Kevin, thanks for the bump.

2012-02-23 02:41:10
MarkR
Mark Richardson
m.t.richardson2@gmail...
192.171.166.133

Tom, I think the first graph you posted there would be good enough for a single post.

It's a 'teachable moment' about how theories are tested.

2012-02-23 03:04:51
dana1981
Dana Nuccitelli
dana1981@yahoo...
64.129.227.4

Let's plan on posting this next week.

2012-02-23 08:42:37

76.17.37.231

A couple more typos:

1)  "But in eighty percent of the Earth's atmosphere is in the troposphere. . ."  (Just under "higher is Colder".)  Delete first "in."

2)  "The reason is that sometimes odd effects occure that render verbal reasoning mute."  (Under "No more arm waving.")

a)  Correct to "occur."

b)  "Moot" for "mute," maybe?  If verbal reasoning is 'mute', we have rather a syntactic tangle here!  I may be over-interpreting the meaning, but how about ". . . is that purely verbal logic doesn't allow us to evaluate the comparative strength of competing effects?"

3)  ". . . theories whos only support. . ."  Correct to "whose."

 

A little more substantively, as a reader, I'd understand better what the Modtran runs do if the initial run conditions were not left to a note.  Something like:  ". . . I graphed the energy radiating upward as it is 'seen' at 70 kilometers above the surface."  Giving the specific altitude helps me connect with the 0 km in the succeeding sentence.

I like this post a lot!

2012-02-23 13:33:55
Tom Curtis

t.r.curtis@gmail...
112.213.180.137

To the mystery commentor,

Thanks for the comments.  I have corrected the typos and mispellings as suggested.  I have also extensively rewritten the section on modtran to try and make it clearer and more accurate what I have done.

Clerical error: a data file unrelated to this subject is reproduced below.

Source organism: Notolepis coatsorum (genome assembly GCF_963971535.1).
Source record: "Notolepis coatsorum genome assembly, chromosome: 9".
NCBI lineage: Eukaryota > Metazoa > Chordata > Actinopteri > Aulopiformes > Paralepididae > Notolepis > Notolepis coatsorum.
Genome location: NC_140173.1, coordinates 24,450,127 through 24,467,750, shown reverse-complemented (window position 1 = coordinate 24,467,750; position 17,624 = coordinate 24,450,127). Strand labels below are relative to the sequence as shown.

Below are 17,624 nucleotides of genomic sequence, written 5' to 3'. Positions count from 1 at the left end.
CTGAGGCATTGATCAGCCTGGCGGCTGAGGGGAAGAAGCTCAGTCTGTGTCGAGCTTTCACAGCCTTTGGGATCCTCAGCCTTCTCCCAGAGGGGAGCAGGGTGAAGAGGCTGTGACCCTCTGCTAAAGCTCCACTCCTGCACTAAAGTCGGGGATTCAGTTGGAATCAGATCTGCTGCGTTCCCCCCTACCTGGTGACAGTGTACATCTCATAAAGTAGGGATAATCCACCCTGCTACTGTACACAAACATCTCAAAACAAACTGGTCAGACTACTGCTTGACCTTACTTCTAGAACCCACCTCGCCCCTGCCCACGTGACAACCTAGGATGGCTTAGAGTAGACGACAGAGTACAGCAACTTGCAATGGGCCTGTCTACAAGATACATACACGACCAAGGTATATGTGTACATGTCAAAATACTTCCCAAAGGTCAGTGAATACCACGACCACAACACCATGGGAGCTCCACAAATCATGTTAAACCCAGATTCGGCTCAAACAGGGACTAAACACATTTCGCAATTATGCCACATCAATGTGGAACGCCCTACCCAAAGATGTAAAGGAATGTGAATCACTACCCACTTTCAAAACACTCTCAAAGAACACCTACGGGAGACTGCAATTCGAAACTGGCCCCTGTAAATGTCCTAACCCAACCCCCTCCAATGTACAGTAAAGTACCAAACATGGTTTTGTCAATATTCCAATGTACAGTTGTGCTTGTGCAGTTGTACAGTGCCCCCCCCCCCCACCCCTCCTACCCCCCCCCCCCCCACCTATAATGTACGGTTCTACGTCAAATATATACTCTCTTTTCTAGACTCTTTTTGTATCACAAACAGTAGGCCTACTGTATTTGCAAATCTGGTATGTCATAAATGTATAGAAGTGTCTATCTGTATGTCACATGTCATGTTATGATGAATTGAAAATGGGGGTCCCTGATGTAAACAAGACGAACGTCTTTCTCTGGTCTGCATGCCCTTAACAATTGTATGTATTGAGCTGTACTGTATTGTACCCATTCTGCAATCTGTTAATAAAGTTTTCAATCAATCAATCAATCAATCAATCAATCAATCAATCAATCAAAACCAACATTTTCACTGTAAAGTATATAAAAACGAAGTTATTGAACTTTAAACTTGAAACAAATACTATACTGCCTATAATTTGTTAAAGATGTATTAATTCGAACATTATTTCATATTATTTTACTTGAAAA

On reflection, Glenn's Modtran's post is probably best done following this post.  If somebody could also do a post explaining how to use modtran in detail so that people will start playing with it themselves, that would make a usefull third blog in the sequence.  I think actually playing with the model will clear up a lot of the low level confusions of some deniers, although possibly not for those deniers who are very tenacious in error.

2012-02-28 10:18:23ready?
dana1981
Dana Nuccitelli
dana1981@yahoo...
64.129.227.4

I've got this on the schedule tomorrow Tom.  Is it ready?

2012-02-28 10:37:20
Tom Curtis

t.r.curtis@gmail...
112.213.200.254

Dana, it is ready IMO. 

2012-02-29 01:47:30
Sphaerica

Bob@Lacatena...
72.74.77.39

This is not true:

That the atmosphere gets cooler as you get higher, so that the Infra-Red absorbing molecules in the atmosphere radiate less energy to space than they absorb from the surface.

At equilibrium they must emit as much as they absorb (or the layer would warm), and temperature does not affect this balance.  They are colder because they absorb less (because the air is more rarefied), and they emit less because they absorb less.

If you increase the amount of GHGs, until the system reaches equilibrium at a new, higher temperature, then more IR will be absorbed than is emitted.  But once equilibrium is achieved the balance is restored, and emission = absorption.

All layers of the atmosphere emit less to space than they absorb because they absorb the full amount from beneath, but emit in all directions so not all emissions have a chance to "escape into space".

What does happen with an increase in GHGs is that the altitude at which effective emission takes place increases.

I'm not sure which of these points you are trying to make... but deniers will be all over the statement as it is phrased.

2012-02-29 02:21:54
Tom Curtis

t.r.curtis@gmail...
112.213.200.254

Sphaerica:

 

 

Emissions absorbed by the atmosphere from the surface: 356 W/m^2

Emissions from the atmosphere to space: 199 W/m^2

199 < 356

 

If you increase the GHG concentration, the result is primarilly that the effective altitude of radiation to space rises.  Because it rises, it comes from a cooler gas, which radiates less upward, thereby reducing the OLR.  This results in a surface warming which then heats the gas column above the surface until equilibrium is reached.  It is essential to this process that raising the effective altitude of radiation to space results in less IR radiation to space, ie, that the gas higher up is cooler.